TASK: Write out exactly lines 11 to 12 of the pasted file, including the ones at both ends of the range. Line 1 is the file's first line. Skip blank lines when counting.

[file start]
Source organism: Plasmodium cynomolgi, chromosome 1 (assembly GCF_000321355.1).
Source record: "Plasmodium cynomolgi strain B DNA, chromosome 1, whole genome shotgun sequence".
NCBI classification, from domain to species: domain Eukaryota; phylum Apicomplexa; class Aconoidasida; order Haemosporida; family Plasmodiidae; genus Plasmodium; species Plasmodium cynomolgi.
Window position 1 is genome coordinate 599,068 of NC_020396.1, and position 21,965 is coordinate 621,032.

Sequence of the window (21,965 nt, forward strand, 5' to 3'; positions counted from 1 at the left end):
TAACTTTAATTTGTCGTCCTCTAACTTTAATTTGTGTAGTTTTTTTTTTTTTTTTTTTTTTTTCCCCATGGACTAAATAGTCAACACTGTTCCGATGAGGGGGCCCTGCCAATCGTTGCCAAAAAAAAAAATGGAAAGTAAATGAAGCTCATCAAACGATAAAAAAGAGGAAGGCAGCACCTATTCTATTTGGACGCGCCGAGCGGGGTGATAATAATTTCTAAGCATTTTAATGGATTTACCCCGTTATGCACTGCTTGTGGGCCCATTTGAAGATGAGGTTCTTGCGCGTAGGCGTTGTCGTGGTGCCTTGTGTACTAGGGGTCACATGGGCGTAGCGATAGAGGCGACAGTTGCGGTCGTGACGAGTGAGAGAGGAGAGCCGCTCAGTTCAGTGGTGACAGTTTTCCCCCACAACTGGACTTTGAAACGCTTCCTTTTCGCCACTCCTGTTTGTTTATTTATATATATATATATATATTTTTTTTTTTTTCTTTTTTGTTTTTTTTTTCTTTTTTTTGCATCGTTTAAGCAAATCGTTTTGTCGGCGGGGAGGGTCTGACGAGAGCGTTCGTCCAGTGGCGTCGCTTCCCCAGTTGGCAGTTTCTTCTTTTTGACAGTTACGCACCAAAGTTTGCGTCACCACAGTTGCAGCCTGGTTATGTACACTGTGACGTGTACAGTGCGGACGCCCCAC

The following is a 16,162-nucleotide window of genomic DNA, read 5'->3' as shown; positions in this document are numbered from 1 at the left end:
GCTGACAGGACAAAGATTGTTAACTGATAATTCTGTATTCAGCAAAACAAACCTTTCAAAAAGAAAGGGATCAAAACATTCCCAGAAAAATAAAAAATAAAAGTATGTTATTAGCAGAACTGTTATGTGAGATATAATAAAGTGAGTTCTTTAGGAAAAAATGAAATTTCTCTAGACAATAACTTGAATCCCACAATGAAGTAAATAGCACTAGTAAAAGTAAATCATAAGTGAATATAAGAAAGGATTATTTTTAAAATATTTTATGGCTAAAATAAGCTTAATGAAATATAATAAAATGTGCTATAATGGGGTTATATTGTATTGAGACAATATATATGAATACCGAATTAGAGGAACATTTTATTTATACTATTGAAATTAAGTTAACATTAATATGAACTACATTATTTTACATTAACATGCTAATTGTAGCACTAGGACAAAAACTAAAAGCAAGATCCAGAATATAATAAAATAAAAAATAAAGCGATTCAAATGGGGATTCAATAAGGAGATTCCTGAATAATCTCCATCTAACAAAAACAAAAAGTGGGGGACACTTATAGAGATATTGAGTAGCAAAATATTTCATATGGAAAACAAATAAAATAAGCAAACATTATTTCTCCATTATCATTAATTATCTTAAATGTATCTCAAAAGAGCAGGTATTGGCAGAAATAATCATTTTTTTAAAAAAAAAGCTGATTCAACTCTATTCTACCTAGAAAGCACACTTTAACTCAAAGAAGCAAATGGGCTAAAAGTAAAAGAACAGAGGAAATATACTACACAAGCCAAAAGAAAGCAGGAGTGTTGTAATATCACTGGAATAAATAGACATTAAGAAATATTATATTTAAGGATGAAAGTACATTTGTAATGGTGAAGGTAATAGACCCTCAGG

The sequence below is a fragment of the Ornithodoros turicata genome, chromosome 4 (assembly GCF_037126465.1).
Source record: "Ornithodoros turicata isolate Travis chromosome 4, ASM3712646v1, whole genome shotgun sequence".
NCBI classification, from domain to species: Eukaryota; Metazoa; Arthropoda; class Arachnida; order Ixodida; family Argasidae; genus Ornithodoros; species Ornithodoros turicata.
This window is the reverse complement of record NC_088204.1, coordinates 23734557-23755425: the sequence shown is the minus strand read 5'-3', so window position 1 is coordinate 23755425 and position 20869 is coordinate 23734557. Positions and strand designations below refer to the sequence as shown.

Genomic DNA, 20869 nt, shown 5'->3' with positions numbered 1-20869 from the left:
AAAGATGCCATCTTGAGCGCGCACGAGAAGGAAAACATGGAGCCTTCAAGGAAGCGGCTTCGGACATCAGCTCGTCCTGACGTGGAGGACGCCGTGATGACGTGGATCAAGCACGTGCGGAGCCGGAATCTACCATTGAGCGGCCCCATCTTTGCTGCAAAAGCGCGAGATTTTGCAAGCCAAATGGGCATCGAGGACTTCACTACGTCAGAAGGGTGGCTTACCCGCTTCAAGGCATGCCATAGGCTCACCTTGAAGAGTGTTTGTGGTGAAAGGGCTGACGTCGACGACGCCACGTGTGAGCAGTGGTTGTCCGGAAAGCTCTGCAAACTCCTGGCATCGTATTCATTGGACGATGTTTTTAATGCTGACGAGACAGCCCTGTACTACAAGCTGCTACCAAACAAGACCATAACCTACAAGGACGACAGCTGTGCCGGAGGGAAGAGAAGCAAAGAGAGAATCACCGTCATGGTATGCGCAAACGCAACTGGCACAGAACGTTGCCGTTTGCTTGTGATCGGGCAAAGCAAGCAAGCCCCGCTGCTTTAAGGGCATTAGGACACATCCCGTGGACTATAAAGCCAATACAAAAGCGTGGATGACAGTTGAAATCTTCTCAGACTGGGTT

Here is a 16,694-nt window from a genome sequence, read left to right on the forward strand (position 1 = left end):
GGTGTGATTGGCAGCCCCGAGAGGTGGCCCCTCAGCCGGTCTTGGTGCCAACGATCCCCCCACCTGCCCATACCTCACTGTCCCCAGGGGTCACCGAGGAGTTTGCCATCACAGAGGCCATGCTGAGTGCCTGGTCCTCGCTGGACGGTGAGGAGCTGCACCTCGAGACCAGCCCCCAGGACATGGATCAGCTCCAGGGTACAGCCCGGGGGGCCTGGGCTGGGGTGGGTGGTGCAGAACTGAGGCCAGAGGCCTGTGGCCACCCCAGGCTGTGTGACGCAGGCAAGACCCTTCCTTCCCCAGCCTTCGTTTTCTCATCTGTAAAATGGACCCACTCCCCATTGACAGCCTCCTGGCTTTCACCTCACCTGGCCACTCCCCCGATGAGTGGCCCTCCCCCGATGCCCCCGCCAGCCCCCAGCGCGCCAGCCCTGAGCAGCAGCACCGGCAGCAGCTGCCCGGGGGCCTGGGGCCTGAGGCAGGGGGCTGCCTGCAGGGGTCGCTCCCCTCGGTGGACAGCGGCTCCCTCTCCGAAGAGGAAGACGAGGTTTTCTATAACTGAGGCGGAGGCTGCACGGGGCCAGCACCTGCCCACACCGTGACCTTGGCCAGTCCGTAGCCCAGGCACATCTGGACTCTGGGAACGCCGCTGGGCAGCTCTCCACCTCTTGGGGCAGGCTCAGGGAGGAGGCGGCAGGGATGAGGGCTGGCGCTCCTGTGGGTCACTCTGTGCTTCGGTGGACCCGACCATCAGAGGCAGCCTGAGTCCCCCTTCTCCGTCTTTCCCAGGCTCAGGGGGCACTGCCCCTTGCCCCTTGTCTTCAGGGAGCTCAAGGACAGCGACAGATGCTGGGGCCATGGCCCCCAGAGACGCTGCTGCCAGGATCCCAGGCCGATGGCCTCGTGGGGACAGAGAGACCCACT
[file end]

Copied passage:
NCBI classification, from domain to species: Eukaryota; Metazoa; Arthropoda; class Arachnida; order Ixodida; family Argasidae; genus Ornithodoros; species Ornithodoros turicata.
This window is the reverse complement of record NC_088204.1, coordinates 23734557-23755425: the sequence shown is the minus strand read 5'-3', so window position 1 is coordinate 23755425 and position 20869 is coordinate 23734557. Positions and strand designations below refer to the sequence as shown.